SENIOR PRISON OFFICER GREEN: Sorry about the noise, ladies and gentlemen - just a temporary disturbance.
(JO walks over to where the DOCTOR is looking over a large bank of controls in one corner of the room.)
JO: Tell me about it...
SENIOR PRISON OFFICER GREEN: (To the people in the room.) Now if you’d like to take your seats.
JO: (To the DOCTOR.) It sounds like a full-scale riot.
(The DOCTOR looks over the observers as they take their seats.)
DOCTOR: Morbid lot of sensation seekers.
(He walks across the room…)
JO: Then why did you insist on coming here?
DOCTOR: Scientific curiosity, my dear.
JO: Oh yes!
(...and they take their seats on a front row of chairs. The DOCTOR throws his cloak back, inadvertently draping over the man sat next to him. He mutters an
apology and turns to JO.)
DOCTOR: Something’s been worrying me about this Keller process ever since I first heard about it.
(The door to the process theatre opens.)
DOCTOR: Oh, the curtain is about to go up.
(The GOVERNOR, KETTERING and POWERS enter. The latter goes up to GREEN and speaks quietly to him.)
CHIEF PRISON OFFICER POWERS: Mr. Green, ____wing, keep quiet.
SENIOR PRISON OFFICER GREEN: All right chief.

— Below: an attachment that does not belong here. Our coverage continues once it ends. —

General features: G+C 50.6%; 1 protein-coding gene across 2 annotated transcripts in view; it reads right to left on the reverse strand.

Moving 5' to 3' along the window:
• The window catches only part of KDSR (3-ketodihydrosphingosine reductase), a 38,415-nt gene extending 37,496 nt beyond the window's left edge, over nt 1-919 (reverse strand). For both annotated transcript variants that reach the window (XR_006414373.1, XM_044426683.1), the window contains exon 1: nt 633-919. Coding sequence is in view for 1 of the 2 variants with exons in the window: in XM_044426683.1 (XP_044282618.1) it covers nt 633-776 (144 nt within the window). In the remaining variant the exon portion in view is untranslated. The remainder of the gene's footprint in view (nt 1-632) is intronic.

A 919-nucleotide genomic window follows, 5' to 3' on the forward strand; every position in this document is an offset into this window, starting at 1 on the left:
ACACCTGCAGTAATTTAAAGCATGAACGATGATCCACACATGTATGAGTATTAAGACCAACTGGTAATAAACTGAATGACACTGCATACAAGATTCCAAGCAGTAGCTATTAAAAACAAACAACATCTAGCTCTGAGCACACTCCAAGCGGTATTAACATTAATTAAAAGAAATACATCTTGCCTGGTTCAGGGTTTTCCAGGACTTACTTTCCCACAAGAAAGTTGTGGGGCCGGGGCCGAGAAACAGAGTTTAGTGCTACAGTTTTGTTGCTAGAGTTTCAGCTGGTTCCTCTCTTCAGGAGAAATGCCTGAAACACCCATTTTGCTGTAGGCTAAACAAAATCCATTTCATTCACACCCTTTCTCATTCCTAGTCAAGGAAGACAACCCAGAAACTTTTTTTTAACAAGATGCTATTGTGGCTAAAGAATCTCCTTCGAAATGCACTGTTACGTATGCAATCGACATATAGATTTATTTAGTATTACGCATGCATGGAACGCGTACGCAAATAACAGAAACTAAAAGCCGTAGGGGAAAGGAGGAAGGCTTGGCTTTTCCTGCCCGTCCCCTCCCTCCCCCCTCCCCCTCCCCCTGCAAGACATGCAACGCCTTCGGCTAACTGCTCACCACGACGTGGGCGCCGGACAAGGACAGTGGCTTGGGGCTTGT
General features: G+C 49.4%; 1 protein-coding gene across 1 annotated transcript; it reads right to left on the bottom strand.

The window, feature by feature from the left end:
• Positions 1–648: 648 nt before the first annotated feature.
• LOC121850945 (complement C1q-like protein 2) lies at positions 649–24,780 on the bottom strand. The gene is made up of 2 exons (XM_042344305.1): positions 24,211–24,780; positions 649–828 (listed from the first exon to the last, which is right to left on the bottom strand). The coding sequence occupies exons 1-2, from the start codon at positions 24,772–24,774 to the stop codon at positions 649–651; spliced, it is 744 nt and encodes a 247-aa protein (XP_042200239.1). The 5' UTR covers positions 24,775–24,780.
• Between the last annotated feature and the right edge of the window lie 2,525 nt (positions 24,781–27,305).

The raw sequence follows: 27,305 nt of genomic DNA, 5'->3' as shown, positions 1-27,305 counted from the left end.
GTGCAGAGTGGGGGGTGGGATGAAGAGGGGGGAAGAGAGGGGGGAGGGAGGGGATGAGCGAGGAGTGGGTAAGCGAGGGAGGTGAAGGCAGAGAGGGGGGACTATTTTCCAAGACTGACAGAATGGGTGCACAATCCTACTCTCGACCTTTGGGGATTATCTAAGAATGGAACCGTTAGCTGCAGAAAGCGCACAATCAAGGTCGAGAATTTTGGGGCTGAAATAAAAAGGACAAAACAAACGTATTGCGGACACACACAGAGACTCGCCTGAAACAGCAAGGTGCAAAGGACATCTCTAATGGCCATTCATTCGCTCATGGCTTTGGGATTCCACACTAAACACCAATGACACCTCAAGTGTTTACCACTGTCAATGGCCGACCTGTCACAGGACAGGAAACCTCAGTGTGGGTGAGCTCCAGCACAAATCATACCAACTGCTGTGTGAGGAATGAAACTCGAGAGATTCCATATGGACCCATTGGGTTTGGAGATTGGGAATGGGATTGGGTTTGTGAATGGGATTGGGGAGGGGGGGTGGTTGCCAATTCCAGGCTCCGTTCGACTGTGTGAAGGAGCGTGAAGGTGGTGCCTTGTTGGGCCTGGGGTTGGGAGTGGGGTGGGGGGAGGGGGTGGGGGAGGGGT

(He leaves the room as the GOVERNOR stands in front of the seated observers.)
PRISONER GOVERNOR: Ladies and gentlemen, good morning.
(All mutter a reply except for the DOCTOR who loudly proclaims:)
DOCTOR: Good morning!
(The GOVERNOR quickly looks at the oddly dressed individual, coughs and carries on...)
PRISONER GOVERNOR: May I introduce Professor Kettering, who will explain the process you’re about to see demonstrated.
(KETTERING steps forward.)
PROFESSOR KETTERING: Well, as you’re no doubt aware, we no longer execute our hardened criminals and killers. Modern society has progressed far
beyond that primitive form of retribution. Today, science...
DOCTOR: (To JO.) It all depends what you mean by progress, doesn’t it?
(KETTERING is somewhat thrown by the DOCTOR’S rather loud side comment. He gives him a cold look and continues.)
PROFESSOR KETTERING:...science has abolished the hangman’s noose and substituted this infallible method. Professor Emil Keller...
DOCTOR: (To JO.) People who go on about infallibility are usually on very shaky ground, I think!
(Again, KETTERING is thrown. He goes and stands directly in front of the DOCTOR.)
PROFESSOR KETTERING: For the benefit of the less sophisticated members of my audience, I will explain in very simple terms!
(The DOCTOR gives JO a rueful look. KETTERING goes over to the machine in the center of the room.)
PROFESSOR KETTERING: Professor Emil Keller, the inventor of this process, discovered that anti-social behavior was governed by certain negative or “evil”
impulses. Now this machine - the Keller machine - extracts these impulses and leaves a rational, well-balanced individual. Because...
DOCTOR: (To JO.) It doesn’t.
PROFESSOR KETTERING: (To the DOCTOR.) May I be permitted to continue?